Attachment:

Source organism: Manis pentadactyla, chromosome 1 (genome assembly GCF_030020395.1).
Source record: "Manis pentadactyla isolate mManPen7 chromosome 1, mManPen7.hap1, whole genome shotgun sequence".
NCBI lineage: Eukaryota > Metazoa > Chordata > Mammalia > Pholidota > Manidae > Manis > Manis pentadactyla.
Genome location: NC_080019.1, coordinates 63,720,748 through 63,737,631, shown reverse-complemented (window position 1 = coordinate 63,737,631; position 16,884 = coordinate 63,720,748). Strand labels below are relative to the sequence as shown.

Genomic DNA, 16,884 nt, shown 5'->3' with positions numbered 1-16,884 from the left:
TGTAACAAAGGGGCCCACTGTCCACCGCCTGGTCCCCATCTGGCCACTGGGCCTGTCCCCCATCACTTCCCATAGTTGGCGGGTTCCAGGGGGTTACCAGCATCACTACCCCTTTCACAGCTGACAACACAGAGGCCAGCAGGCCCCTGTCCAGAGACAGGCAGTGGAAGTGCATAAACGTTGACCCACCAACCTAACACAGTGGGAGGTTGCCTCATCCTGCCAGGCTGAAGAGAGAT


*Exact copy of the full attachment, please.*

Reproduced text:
Source organism: Manis pentadactyla, chromosome 1 (genome assembly GCF_030020395.1).
Source record: "Manis pentadactyla isolate mManPen7 chromosome 1, mManPen7.hap1, whole genome shotgun sequence".
NCBI lineage: Eukaryota > Metazoa > Chordata > Mammalia > Pholidota > Manidae > Manis > Manis pentadactyla.
Genome location: NC_080019.1, coordinates 63,720,748 through 63,737,631, shown reverse-complemented (window position 1 = coordinate 63,737,631; position 16,884 = coordinate 63,720,748). Strand labels below are relative to the sequence as shown.

Genomic DNA, 16,884 nt, shown 5'->3' with positions numbered 1-16,884 from the left:
TGTAACAAAGGGGCCCACTGTCCACCGCCTGGTCCCCATCTGGCCACTGGGCCTGTCCCCCATCACTTCCCATAGTTGGCGGGTTCCAGGGGGTTACCAGCATCACTACCCCTTTCACAGCTGACAACACAGAGGCCAGCAGGCCCCTGTCCAGAGACAGGCAGTGGAAGTGCATAAACGTTGACCCACCAACCTAACACAGTGGGAGGTTGCCTCATCCTGCCAGGCTGAAGAGAGAT